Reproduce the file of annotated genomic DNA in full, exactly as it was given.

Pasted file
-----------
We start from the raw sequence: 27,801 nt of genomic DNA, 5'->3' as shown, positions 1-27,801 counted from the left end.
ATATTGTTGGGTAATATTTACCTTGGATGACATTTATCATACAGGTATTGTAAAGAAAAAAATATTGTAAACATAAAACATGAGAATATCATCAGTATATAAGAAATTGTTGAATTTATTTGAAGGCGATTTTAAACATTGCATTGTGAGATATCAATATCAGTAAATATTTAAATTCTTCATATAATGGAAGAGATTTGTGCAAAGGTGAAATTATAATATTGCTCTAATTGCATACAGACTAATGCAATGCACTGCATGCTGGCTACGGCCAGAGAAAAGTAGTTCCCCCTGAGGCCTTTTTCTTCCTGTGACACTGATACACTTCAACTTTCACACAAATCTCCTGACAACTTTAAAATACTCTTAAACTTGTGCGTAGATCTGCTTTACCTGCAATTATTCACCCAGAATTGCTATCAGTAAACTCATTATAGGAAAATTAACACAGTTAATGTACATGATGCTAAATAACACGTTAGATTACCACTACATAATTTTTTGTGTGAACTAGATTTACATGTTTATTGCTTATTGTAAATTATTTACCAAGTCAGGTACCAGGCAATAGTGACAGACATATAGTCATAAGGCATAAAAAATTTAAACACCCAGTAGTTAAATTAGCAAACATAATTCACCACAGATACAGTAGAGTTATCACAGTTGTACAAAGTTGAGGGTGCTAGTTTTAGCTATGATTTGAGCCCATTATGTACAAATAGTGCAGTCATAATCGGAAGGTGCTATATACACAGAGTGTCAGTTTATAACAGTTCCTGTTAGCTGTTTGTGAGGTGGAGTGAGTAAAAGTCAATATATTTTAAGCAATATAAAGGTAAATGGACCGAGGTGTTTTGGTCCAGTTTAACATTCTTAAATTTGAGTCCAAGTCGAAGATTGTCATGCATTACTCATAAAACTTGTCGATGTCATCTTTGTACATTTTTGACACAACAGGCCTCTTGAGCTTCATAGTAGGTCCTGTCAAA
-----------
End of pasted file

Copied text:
We start from the raw sequence: 27,801 nt of genomic DNA, 5'->3' as shown, positions 1-27,801 counted from the left end.
ATATTGTTGGGTAATATTTACCTTGGATGACATTTATCATACAGGTATTGTAAAGAAAAAAATATTGTAAACATAAAACATGAGAATATCATCAGTATATAAGAAATTGTTGAATTTATTTGAAGGCGATTTTAAACATTGCATTGTGAGATATCAATATCAGTAAATATTTAAATTCTTCATATAATGGAAGAGATTTGTGCAAAGGTGAAATTATAATATTGCTCTAATTGCATACAGACTAATGCAATGCACTGCATGCTGGCTACGGCCAGAGAAAAGTAGTTCCCCCTGAGGCCTTTTTCTTCCTGTGACACTGATACACTTCAACTTTCACACAAATCTCCTGACAACTTTAAAATACTCTTAAACTTGTGCGTAGATCTGCTTTACCTGCAATTATTCACCCAGAATTGCTATCAGTAAACTCATTATAGGAAAATTAACACAGTTAATGTACATGATGCTAAATAACACGTTAGATTACCACTACATAATTTTTTGTGTGAACTAGATTTACATGTTTATTGCTTATTGTAAATTATTTACCAAGTCAGGTACCAGGCAATAGTGACAGACATATAGTCATAAGGCATAAAAAATTTAAACACCCAGTAGTTAAATTAGCAAACATAATTCACCACAGATACAGTAGAGTTATCACAGTTGTACAAAGTTGAGGGTGCTAGTTTTAGCTATGATTTGAGCCCATTATGTACAAATAGTGCAGTCATAATCGGAAGGTGCTATATACACAGAGTGTCAGTTTATAACAGTTCCTGTTAGCTGTTTGTGAGGTGGAGTGAGTAAAAGTCAATATATTTTAAGCAATATAAAGGTAAATGGACCGAGGTGTTTTGGTCCAGTTTAACATTCTTAAATTTGAGTCCAAGTCGAAGATTGTCATGCATTACTCATAAAACTTGTCGATGTCATCTTTGTACATTTTTGACACAACAGGCCTCTTGAGCTTCATAGTAGGTCCTGTCAAA